As contraceptives became widely available in the 1960s, a number of courageous and creative Catholic women began to question their tradition’s antisex teachings. On April 4, 1964, theologian Rosemary Radford Ruether published “Why I Believe in Birth Control: A Catholic Mother Speaks Out” in the Saturday Evening Post, one of the first articles in the popular press naming the problems faced by Catholic women who wished to have careers as well as families. Their faithful efforts to use natural family planning were all too often rewarded with another child, and childcare was, and remains, primarily a woman’s task. Gradually, Catholic women joined others in taking control of their own reproductive lives, incurring the wrath of some parish priests and being told by others that they should follow their consciences but not discuss this publicly. Neither approach was acceptable in the long run, as both discrimination and duplicity eroded people’s respect for the clergy.

Miller points out that Catholic women organized from the mid-twentieth century on. Theologians Mary Daly, Jane Furlong Cahill, and Elizabeth Farians, groups like the Ecumenical Task Force on Women and Religion, the NOW Women and Religion Task Force, the National Coalition of American Nuns, St. Joan’s Alliance, and eventually Catholics for a Free Choice (CFFC) gave the institutional church a run for its money.

Miller points out that Catholic women organized from the mid-twentieth century on. Theologians Mary Daly, Jane Furlong Cahill, and Elizabeth Farians, groups like the Ecumenical Task Force on Women and Religion, the NOW Women and Religion Task Force, the National Coalition of American Nuns, St. Joan’s Alliance, and eventually Catholics for a Free Choice (CFFC) gave the institutional church a run for its money.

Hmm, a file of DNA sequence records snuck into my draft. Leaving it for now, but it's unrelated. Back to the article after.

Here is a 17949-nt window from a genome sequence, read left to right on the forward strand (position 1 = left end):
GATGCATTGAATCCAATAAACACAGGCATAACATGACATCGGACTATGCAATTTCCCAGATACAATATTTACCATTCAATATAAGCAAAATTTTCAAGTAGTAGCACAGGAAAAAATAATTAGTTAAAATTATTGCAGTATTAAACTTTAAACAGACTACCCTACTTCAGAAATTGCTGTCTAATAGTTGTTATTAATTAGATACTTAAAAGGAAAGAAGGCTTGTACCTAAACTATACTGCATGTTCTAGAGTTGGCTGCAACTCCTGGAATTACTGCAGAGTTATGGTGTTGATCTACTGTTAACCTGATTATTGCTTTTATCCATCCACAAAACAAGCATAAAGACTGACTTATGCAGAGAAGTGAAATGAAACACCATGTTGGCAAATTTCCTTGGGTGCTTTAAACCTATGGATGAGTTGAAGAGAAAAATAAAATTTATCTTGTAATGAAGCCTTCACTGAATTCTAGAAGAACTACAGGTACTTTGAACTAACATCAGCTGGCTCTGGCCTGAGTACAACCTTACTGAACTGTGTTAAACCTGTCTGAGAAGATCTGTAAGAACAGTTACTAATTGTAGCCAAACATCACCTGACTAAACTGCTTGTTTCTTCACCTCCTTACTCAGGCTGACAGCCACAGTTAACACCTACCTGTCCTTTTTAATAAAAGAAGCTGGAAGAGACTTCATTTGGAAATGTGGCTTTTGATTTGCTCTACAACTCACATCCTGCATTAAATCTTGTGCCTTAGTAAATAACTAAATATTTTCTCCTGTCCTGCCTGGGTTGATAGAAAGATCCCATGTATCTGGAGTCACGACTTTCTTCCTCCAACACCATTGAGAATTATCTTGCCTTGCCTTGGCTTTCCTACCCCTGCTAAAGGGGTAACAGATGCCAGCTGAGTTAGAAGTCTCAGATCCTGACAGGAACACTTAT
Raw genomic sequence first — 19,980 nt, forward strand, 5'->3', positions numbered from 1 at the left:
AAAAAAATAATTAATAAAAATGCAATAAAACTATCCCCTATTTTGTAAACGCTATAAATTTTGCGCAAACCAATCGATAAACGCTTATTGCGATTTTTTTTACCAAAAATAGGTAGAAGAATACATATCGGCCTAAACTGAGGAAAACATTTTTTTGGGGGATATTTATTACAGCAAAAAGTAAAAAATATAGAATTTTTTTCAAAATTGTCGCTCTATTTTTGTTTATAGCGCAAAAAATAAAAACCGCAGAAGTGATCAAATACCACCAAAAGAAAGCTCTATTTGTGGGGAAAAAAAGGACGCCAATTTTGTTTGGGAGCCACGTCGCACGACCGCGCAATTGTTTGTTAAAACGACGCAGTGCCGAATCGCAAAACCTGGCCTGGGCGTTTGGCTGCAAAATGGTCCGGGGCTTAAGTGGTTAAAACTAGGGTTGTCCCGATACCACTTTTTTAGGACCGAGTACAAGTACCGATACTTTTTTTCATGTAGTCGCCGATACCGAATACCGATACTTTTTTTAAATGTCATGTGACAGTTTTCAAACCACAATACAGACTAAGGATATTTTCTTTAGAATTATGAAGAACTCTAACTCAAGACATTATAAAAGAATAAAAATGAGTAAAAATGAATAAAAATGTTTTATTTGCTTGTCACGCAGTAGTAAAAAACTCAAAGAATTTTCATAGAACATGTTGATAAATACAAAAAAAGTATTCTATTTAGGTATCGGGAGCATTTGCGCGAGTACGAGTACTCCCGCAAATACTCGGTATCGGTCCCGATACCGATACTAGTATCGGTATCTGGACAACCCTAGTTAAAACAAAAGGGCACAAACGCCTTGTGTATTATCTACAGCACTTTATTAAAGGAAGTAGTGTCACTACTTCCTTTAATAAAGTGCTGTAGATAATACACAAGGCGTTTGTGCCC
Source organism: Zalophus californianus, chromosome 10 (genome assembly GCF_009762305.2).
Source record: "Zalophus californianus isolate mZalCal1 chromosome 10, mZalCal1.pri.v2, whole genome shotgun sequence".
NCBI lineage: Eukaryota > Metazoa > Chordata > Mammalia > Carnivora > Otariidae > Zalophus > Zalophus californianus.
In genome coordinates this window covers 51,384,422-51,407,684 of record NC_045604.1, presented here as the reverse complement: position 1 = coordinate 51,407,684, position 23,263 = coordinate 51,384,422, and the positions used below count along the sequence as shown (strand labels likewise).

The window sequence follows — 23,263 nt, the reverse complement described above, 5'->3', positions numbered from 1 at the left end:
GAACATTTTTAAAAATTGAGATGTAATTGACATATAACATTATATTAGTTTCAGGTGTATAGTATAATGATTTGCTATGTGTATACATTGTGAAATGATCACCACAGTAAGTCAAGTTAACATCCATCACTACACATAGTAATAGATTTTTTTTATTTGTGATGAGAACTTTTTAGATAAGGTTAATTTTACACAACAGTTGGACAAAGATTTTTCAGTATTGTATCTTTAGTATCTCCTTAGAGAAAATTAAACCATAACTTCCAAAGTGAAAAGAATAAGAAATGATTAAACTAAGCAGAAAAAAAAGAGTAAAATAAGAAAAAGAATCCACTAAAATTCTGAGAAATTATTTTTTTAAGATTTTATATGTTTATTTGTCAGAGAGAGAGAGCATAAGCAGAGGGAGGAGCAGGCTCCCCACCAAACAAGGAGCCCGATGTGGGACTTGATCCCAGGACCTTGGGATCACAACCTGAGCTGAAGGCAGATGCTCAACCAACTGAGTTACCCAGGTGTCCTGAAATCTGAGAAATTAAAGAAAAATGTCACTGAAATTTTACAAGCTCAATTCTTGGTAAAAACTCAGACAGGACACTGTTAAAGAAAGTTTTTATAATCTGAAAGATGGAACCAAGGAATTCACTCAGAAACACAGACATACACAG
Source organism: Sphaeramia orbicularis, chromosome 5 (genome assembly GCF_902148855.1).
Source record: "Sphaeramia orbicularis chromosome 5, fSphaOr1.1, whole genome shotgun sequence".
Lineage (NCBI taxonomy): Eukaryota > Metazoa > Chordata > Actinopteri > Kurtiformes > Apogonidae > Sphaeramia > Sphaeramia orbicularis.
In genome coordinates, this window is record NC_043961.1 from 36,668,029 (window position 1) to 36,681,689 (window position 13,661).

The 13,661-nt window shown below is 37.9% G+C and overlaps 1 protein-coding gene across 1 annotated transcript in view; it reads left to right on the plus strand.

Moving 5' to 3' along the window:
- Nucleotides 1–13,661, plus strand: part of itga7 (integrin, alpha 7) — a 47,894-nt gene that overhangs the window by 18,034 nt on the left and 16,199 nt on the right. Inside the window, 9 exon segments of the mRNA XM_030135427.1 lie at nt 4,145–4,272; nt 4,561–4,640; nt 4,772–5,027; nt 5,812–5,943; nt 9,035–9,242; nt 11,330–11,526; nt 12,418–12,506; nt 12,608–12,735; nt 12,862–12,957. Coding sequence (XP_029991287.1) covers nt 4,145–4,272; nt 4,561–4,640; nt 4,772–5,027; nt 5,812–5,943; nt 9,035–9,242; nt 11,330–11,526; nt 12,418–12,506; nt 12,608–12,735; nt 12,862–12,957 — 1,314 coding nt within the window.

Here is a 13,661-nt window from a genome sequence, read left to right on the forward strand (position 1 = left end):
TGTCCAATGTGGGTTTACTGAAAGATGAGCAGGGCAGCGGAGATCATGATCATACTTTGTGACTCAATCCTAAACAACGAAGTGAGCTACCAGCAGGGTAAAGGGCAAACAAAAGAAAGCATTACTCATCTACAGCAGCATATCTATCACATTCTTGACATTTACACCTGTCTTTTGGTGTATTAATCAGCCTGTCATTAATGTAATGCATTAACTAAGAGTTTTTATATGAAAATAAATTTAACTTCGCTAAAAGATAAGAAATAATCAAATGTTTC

Humanae Vitae, the 1968 papal encyclical that continued the ban on so-called artificial birth control even though Pope Paul VI’s own handpicked committee had voted against it, was the last straw for Catholic feminists, who had been hoping for something better. Many theologians opposed the ban, while many laypeople simply washed their hands of clerical counsel. The “contraceptive mentality” condemned by the bishops was simply common sense to those whose lives were most deeply affected. Thus the gap between lay and clerical Catholics began to widen and deepen. That process continued, Miller reports, through the 1973 Roe v. Wade decision legalizing abortion, with the bishops realizing that they were on the losing side of an important cultural shift.

Roe was not the end of the road on abortion, but rather a catalyst for long years of institutional Catholic Church opposition. The Catholic bishops backed the 1976 Hyde Amendment, which continues to limit Medicare funding for abortions, and asserted themselves as representing tens of millions of people. However, CFFC embodied another Catholic constituency. In 1982, the group hired a new director, Frances Kissling, who develop the organization into a powerhouse, making it into an important voice in the larger prochoice movement, which raised moral questions about women’s well-being and abortion.